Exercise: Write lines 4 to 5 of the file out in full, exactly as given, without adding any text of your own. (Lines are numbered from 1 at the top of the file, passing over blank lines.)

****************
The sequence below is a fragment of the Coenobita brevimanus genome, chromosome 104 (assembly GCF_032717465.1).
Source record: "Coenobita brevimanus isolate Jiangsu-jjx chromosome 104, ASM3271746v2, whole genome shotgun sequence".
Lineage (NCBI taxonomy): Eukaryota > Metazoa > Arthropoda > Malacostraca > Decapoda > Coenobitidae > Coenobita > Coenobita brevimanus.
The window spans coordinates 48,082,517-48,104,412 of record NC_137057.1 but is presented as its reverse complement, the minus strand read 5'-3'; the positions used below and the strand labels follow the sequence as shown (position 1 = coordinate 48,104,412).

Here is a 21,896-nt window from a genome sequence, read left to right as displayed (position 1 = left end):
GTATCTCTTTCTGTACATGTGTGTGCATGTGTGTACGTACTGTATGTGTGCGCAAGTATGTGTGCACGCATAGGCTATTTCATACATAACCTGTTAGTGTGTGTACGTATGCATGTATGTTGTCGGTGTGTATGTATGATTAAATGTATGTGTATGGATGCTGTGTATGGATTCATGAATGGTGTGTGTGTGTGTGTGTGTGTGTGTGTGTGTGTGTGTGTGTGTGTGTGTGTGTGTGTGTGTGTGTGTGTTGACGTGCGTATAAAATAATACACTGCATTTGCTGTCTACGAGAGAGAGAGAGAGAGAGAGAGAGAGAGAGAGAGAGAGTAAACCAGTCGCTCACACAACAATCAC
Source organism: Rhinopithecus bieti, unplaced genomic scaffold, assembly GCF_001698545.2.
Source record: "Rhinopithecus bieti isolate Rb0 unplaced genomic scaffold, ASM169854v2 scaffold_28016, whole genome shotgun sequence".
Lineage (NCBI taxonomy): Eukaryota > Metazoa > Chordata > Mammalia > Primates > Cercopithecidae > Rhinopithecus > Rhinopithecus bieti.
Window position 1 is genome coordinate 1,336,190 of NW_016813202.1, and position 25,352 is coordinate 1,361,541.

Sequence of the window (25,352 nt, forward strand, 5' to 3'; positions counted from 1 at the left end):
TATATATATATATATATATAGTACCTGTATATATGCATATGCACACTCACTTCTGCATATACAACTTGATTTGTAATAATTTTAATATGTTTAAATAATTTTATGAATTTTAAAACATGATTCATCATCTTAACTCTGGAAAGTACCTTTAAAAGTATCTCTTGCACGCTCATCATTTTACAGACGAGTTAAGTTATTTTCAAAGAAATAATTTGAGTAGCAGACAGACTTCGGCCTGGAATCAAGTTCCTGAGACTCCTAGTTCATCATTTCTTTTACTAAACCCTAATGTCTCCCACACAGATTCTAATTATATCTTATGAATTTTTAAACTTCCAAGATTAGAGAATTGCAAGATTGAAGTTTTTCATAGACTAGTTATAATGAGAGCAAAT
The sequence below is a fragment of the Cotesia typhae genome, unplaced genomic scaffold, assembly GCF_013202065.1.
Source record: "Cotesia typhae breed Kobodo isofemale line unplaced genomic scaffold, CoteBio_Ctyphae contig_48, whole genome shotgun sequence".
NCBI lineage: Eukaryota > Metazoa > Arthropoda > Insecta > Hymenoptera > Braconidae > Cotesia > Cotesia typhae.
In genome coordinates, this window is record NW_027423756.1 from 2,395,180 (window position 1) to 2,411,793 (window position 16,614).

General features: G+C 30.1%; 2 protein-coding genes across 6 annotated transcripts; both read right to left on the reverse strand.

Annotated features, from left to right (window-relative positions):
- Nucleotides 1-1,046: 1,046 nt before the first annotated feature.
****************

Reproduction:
The window spans coordinates 48,082,517-48,104,412 of record NC_137057.1 but is presented as its reverse complement, the minus strand read 5'-3'; the positions used below and the strand labels follow the sequence as shown (position 1 = coordinate 48,104,412).

Here is a 21,896-nt window from a genome sequence, read left to right as displayed (position 1 = left end):